One of the FATF recommendations is the “Travel Rule,” which requires financial institutions to collect and exchange customer information when sending or receiving funds – to check fraud and money laundering.
The Global Travel Rule (GTR) also known as the “Crypto Travel Rule” is a framework for exchanging information about the origin and destination of certain cross-border transactions. It is designed to help combat money laundering and terrorist financing by enabling authorities to trace the movement of funds across borders.
As of 2019, the Financial Action Tax Force implemented the GTR, which requires virtual asset service providers (VASPs) to collect and transmit certain information about transactions involving the movement of virtual assets between VASPs or between a VASP and a natural person. This includes the name, address, and other identifying information of the sender and recipient, as well as the amount and type of virtual asset being transferred. This acted as one of the pivotal moments in the digital assets industry towards regulating cryptocurrency.
But not all countries have directly adopted it, some jurisdictions have implemented it through national legislation and regulatory frameworks. In Switzerland, the GTR is implemented through the Swiss Money Laundering Act and the Swiss Financial Market Supervisory Authority (FINMA) guidelines on combating money laundering and terrorist financing in the financial sector. In Singapore, the GTR is implemented through the Monetary Authority of Singapore’s (MAS) Payment Services Act and its Notice on the Prevention of Money Laundering and Terrorist Financing in the Virtual Asset Service Industry. In Canada, the GTR is implemented through the Proceeds of Crime (Money Laundering) and Terrorist Financing Act and its associated regulations, as well as guidance from the Financial Transactions and Reports Analysis Centre of Canada (FINTRAC).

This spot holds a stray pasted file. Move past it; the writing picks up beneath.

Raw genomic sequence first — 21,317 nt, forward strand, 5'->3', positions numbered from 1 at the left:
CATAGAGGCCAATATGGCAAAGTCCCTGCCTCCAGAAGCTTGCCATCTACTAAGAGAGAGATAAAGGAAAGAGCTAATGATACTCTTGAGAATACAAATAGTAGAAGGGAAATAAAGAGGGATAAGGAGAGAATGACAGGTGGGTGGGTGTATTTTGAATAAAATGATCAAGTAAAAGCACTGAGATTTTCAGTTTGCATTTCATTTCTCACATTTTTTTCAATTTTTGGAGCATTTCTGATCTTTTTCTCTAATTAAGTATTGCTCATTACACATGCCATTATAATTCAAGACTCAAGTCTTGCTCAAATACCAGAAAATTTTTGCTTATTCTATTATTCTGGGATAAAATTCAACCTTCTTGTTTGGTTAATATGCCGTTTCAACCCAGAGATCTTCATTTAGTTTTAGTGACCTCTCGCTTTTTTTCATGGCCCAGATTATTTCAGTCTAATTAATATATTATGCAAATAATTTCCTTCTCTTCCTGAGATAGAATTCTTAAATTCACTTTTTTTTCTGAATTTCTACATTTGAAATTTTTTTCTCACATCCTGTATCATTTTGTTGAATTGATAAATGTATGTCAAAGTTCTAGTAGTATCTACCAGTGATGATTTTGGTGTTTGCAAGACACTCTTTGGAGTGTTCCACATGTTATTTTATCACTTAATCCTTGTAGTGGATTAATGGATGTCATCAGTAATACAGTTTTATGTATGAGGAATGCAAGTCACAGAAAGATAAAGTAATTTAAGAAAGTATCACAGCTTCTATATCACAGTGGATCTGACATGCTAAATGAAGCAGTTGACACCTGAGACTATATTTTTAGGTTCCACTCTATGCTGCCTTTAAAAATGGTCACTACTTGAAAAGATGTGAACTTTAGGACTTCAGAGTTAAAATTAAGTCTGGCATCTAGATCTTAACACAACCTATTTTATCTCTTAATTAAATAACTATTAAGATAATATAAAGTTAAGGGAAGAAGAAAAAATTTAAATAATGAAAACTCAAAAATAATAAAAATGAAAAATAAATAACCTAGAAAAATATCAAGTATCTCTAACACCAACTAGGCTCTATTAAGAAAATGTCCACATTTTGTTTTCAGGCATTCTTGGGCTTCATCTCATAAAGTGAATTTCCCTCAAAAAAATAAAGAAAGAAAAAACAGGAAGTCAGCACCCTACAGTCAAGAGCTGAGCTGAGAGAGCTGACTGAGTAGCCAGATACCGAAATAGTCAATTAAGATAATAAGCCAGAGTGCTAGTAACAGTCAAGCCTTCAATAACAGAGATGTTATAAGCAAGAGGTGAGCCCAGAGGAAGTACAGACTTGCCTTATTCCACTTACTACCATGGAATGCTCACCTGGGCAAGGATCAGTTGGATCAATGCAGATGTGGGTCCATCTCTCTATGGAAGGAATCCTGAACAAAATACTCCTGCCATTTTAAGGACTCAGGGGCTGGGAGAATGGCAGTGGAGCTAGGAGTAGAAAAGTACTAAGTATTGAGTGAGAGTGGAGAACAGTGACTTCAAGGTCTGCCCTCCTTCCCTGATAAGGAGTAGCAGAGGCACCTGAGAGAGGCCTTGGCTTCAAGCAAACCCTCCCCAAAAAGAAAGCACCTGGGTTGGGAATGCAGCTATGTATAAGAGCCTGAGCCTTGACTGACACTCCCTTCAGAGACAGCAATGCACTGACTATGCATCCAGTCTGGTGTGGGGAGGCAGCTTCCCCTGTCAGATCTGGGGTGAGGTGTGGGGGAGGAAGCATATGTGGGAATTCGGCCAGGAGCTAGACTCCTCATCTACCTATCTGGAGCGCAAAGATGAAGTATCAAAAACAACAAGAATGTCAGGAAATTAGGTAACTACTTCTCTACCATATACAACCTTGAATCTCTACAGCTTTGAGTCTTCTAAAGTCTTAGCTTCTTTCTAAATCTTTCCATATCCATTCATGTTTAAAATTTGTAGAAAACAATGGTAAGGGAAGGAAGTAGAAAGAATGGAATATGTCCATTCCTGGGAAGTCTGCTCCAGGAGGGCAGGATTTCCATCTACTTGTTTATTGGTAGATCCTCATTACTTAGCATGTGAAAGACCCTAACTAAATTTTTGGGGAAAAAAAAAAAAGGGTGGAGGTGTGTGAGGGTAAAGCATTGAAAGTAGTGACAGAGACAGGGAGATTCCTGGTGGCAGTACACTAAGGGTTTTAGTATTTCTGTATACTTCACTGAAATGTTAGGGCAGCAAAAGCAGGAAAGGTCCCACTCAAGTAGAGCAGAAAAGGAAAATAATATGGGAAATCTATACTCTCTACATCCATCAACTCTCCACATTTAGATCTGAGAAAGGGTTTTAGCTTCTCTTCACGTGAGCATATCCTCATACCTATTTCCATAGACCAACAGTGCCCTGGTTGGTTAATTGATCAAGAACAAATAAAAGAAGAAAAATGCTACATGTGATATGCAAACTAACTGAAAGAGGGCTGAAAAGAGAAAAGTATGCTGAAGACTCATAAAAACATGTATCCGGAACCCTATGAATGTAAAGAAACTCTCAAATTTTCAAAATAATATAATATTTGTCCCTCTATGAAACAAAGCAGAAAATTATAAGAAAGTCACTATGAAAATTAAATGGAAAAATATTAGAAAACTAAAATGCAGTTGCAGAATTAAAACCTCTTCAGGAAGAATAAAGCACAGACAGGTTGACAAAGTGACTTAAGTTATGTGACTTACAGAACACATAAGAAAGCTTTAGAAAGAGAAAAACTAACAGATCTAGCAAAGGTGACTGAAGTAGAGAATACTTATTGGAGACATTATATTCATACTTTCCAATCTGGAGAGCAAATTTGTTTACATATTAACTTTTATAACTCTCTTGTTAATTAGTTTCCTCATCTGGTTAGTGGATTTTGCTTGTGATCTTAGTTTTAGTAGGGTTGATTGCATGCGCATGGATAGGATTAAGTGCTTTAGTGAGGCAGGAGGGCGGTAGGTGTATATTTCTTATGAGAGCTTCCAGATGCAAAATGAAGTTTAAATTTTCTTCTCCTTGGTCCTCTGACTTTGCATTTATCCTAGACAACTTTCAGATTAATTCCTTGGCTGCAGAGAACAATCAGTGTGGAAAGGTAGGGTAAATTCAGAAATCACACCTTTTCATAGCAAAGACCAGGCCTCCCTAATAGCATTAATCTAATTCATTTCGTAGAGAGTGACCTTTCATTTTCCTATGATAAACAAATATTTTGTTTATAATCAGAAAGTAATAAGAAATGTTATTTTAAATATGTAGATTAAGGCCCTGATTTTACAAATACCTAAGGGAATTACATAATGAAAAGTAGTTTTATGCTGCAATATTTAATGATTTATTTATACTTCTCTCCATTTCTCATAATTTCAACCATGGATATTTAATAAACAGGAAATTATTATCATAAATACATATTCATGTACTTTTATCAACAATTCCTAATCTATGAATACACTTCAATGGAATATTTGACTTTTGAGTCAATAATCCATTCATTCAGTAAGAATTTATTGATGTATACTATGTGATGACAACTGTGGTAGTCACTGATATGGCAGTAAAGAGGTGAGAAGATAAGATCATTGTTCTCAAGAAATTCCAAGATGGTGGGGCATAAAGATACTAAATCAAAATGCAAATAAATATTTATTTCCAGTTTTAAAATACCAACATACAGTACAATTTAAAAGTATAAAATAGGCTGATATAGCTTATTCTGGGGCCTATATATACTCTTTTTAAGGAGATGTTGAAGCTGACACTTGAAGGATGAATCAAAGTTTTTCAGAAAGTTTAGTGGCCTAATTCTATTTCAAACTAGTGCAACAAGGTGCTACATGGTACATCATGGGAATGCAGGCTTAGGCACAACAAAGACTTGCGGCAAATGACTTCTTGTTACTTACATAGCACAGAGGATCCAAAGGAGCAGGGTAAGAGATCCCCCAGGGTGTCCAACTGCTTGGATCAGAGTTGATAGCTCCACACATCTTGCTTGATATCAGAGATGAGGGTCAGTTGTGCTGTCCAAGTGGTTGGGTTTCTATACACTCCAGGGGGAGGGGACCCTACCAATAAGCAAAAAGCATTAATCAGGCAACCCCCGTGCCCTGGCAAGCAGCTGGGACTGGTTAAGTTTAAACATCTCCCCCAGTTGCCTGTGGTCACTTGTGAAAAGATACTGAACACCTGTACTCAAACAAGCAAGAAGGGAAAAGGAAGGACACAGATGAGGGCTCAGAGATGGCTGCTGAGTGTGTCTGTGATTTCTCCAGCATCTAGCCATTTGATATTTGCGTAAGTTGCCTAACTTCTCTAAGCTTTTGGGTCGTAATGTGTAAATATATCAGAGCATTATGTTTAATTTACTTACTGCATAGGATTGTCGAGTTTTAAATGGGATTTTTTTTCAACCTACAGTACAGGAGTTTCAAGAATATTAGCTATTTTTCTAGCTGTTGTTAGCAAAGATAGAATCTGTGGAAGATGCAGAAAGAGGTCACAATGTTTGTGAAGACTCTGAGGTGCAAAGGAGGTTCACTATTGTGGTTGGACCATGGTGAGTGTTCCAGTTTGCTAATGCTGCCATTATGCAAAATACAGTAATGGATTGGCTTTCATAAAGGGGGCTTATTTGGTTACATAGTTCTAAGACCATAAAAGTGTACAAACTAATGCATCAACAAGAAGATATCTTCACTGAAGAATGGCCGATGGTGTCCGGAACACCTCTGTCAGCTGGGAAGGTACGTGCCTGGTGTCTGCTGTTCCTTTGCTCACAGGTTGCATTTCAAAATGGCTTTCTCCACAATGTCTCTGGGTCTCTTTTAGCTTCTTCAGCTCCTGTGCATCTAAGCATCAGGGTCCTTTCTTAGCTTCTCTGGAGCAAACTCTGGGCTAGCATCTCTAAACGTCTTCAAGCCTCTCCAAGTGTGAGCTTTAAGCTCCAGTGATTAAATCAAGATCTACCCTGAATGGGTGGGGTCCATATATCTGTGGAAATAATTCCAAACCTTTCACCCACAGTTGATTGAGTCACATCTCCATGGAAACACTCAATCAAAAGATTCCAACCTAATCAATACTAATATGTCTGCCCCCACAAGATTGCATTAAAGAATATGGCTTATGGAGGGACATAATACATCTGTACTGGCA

Digital Economy in Need of International Frameworks
Image source: Bitcoin Global Macro
Approach Still Differs from Country to Country
Evidently, several countries have taken different approaches to regulating cryptocurrency. Some countries, like Japan and Switzerland, have taken a more permissive approach and have recognized cryptocurrency as a legitimate form of currency. They have also put in place regulatory frameworks to ensure that cryptocurrency exchanges and transactions are properly monitored and taxed.
Other countries, such as China and India, have taken a more cautious approach and have banned or restricted the use of cryptocurrency. These countries often express concerns about the potential for money laundering and other financial crimes, as well as the potential for cryptocurrency to undermine the stability of their financial systems.
Generally, the regulatory landscape for cryptocurrencies is still relatively young and is likely to continue to evolve and change over time. Most government regulations on cryptocurrency around the world today seem to be focused on implementing taxes and preventing theft, scams and money laundering. However, the broader aspects of how regulators must approach regulating the digital assets class remain very dispersed.
The FTX Saga – A Wake Up call for regulators